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Jobs of the Future: Province seeking tech to make mining safer

Critical Industrial Technologies Initiative making funds available to develop tech, skilled talent

Tech innovators looking to make mining safer could be eligible for up to $1 million to develop their idea, with support available for talented and skilled workers to help bring it to fruition.

Under the Critical Industrial Technologies Initiative, a program of the Ontario Centre of Innovation (OCI), the province is seeking out new, not-yet-commercialized technologies that can address operational and environmental hazards in mining.

The aim of this challenge, said Robert McMillan, OCI’s digital adoption advisor, is to identify and support scalable technologies that address safety as a sector-wide problem.

OCI will focus on projects using one or more critical technologies including 5G, artificial intelligence, blockchain, cybersecurity, robotics and quantum.

“So, we’re looking to not only support the development and commercialization of new technologies, but also drive the adoption of these technologies and develop talent to support this adoption,” McMillan said during a June 5 webinar outlining the challenge.

The parameters of the mining-specific challenge came about through discussions with stakeholders in the sector, he noted.

“We anticipate the adoption of technologies across sectors as well,” McMillan added. “So, for example, a company may be providing something like a tire monitoring system for agriculture, but also recognizes that there could be value in that in a mining opportunity as well. So we want to support the pivot of those technologies to new commercial opportunities.”

The challenge is open to consortiums that comprise at least one small or medium enterprise (companies with 500 or fewer employees), and they must have a primary, Ontario-based partner that can demonstrate a market need for the proposed technology.

Funding of up to $1 million is available, but it will be provided on a two-to-one cost-matching basis, McMillan noted.

Projects can last for up to one year, but by the end, applicants will need to demonstrate that the technology can be rolled out sector-wide.

“This program is really to support new ventures and endeavours, not those that have already been undertaken, or already planned,” McMillan said.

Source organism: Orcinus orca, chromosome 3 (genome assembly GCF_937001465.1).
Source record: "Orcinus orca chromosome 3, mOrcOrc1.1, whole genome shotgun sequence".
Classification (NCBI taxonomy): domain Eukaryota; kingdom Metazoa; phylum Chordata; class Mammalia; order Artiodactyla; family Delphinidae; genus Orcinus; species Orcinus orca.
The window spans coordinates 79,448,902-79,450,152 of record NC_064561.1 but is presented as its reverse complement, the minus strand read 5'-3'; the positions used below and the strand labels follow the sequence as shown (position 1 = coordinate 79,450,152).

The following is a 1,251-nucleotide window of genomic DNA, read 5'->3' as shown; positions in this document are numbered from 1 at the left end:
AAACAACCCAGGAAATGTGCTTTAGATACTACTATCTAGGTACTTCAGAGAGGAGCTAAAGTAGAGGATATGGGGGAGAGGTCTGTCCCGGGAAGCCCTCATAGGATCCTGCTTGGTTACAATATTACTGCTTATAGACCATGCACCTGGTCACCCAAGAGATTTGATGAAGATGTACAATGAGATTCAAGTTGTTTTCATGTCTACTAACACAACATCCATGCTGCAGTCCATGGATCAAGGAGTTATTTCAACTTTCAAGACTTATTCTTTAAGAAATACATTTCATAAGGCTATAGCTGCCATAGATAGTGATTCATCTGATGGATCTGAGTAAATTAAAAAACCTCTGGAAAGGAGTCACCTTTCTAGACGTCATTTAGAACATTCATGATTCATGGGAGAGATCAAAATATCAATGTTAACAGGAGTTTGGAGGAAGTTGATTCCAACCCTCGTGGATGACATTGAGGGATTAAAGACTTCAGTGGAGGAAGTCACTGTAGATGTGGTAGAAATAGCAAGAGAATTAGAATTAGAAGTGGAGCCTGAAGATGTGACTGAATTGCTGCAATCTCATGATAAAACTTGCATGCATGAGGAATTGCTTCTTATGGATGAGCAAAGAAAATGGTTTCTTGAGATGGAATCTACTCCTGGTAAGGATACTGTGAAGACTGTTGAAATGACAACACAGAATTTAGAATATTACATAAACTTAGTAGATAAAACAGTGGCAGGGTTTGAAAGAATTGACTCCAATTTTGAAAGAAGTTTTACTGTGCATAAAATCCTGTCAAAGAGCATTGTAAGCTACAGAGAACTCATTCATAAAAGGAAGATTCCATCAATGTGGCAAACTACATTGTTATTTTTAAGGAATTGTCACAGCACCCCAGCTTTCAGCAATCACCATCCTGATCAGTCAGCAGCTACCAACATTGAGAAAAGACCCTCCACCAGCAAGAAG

In addition to the sector-specific challenge, McMillan said there are funding programs in place to help businesses hire the skilled workers needed to advance their technologies.

The Talent Development Initiative provides the applicant with up to $10,000 — on a one-to-one cost-matching basis — to hire an intern for a four-month period to help with development.

To be eligible, interns need to have graduated within the last three years and have some expertise in one of the critical technologies. A programmer wouldn’t be eligible, for example, but someone with expertise in AI would.

“So that's a great opportunity for companies that are looking to bring in new talent,” McMillan said.

A second program, Future Ready, enables a company to upskill or reskill current employees.

If a company needs someone with some expertise in AI, for example, OCI could provide up to $10,000 to bring in someone to train an existing employee in that technology.

Companies looking to participate have until June 28 to submit an expression of interest, and the application deadline is July 12.

The mining sector challenge is the second to be issued as part of the OCI’s Sector Adoption Program.

The first was an agri-food challenge with a focus on using critical technologies to enhance the operational efficiency, increase productivity, and offset labour shortages within the agri-food sector. Expressions of interest for that challenge close on June 15.

McMillan said additional challenges for various sectors will be issued throughout the year.

Over three years, $50 million will be available through the Critical Technologies Initiative to drive the commercialization and adoption of critical technologies to advance Ontario's mining, advanced manufacturing, construction and agri-food sectors.